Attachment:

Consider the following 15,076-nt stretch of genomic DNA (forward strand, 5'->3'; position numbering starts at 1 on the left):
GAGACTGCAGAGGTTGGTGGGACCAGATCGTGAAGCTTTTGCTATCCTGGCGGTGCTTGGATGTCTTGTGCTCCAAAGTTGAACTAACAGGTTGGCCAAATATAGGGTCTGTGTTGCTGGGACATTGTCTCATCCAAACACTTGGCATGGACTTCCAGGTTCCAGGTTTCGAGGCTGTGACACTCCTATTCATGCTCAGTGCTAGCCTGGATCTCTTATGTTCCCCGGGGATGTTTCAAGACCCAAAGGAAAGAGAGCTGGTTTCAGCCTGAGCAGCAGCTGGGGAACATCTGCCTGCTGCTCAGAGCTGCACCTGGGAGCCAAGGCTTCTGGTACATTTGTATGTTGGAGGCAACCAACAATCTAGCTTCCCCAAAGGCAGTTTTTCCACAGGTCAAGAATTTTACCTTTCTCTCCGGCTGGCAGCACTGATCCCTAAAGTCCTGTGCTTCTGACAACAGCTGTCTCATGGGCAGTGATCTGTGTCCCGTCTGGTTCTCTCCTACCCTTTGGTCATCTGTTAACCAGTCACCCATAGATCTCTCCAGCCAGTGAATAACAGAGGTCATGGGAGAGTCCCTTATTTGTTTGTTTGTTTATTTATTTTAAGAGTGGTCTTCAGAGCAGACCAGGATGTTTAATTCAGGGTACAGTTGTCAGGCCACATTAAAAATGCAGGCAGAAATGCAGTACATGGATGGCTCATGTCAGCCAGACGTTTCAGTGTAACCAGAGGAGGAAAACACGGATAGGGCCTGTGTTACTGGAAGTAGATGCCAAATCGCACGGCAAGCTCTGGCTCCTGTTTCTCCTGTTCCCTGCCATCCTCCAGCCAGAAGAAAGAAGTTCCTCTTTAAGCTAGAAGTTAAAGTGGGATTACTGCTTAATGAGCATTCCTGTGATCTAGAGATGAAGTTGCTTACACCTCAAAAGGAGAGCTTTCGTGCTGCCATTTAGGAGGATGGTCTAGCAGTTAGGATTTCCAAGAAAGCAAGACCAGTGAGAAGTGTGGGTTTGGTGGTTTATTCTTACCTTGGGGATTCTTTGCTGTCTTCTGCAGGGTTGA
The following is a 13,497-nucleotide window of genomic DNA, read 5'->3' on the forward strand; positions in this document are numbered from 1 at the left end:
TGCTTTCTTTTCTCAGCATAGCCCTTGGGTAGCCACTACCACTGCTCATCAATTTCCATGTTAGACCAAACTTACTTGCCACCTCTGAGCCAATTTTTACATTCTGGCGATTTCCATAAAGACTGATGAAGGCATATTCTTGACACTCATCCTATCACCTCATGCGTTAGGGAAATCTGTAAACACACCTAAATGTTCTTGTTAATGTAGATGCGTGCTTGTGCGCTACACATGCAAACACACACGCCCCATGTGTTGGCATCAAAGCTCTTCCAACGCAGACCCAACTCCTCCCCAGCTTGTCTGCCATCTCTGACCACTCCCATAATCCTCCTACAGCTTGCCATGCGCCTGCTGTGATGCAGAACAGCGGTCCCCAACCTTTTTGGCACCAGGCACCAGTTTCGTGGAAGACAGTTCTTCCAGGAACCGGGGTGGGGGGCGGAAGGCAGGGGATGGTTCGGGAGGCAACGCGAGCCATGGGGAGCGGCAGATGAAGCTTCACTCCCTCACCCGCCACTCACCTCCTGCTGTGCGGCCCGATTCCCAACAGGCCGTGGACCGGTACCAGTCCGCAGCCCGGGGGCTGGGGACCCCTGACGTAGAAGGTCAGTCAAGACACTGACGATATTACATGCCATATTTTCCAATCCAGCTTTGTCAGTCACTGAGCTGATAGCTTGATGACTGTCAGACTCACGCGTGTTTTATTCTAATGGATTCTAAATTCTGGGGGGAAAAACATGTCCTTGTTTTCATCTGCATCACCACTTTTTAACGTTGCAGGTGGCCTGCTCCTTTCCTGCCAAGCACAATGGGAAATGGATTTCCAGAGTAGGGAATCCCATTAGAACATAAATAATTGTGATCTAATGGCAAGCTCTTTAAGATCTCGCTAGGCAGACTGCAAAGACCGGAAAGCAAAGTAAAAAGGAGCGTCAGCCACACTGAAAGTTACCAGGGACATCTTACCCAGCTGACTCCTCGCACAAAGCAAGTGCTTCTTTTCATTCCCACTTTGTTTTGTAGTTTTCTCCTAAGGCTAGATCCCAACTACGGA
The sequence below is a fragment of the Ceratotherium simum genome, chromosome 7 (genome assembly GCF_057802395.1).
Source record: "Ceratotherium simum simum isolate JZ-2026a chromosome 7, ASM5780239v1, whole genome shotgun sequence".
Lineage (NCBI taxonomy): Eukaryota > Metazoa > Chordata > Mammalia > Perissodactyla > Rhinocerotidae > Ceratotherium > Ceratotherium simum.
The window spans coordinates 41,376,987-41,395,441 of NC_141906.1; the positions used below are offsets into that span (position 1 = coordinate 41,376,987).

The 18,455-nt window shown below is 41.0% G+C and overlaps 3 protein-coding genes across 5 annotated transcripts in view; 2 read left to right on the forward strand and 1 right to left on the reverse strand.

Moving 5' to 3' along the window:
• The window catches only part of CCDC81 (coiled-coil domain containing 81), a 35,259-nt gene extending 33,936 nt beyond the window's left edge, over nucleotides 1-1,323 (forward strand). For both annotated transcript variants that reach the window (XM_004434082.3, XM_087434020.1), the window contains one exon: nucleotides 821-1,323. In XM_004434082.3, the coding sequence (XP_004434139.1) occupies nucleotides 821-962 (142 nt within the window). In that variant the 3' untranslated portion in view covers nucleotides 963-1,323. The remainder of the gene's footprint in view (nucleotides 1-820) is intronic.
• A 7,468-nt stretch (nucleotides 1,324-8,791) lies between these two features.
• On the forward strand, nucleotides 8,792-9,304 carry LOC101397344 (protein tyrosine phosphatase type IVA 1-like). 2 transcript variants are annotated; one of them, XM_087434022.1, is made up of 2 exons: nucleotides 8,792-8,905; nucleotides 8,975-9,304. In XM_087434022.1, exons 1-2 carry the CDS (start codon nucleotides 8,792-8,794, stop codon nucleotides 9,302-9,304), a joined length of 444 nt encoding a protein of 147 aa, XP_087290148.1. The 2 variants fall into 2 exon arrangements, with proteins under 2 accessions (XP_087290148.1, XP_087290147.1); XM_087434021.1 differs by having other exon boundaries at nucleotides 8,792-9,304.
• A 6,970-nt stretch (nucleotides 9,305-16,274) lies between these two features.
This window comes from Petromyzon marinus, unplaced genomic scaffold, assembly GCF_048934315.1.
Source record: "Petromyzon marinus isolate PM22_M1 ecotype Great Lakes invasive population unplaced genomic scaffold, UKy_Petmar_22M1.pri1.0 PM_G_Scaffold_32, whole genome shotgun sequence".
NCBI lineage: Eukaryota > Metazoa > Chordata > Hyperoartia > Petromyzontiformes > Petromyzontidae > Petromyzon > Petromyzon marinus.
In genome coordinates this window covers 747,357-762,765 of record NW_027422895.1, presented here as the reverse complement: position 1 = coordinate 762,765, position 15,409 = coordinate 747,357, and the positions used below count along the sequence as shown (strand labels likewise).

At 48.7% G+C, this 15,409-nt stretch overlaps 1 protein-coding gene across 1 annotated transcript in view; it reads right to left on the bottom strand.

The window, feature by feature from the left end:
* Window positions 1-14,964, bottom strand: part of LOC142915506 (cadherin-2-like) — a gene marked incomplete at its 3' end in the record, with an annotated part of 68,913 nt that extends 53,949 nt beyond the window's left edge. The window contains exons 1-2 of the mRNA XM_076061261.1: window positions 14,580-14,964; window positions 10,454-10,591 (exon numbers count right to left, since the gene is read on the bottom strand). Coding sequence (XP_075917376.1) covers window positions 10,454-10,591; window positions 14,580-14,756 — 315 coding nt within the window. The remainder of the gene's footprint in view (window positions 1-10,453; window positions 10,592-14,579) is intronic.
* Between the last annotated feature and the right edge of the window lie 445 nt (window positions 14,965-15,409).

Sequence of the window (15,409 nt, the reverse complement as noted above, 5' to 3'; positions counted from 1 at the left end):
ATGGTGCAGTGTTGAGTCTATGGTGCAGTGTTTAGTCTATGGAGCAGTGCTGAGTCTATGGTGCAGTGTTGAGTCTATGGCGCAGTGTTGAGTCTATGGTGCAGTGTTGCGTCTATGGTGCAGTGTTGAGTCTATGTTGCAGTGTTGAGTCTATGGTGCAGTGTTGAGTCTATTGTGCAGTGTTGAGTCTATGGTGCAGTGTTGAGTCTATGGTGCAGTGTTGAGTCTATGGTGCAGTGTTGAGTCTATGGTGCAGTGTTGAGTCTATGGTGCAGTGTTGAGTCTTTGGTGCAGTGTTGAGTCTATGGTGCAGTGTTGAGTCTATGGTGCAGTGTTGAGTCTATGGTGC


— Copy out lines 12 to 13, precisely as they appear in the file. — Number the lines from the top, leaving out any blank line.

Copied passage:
• A 7,468-nt stretch (nucleotides 1,324-8,791) lies between these two features.
• On the forward strand, nucleotides 8,792-9,304 carry LOC101397344 (protein tyrosine phosphatase type IVA 1-like). 2 transcript variants are annotated; one of them, XM_087434022.1, is made up of 2 exons: nucleotides 8,792-8,905; nucleotides 8,975-9,304. In XM_087434022.1, exons 1-2 carry the CDS (start codon nucleotides 8,792-8,794, stop codon nucleotides 9,302-9,304), a joined length of 444 nt encoding a protein of 147 aa, XP_087290148.1. The 2 variants fall into 2 exon arrangements, with proteins under 2 accessions (XP_087290148.1, XP_087290147.1); XM_087434021.1 differs by having other exon boundaries at nucleotides 8,792-9,304.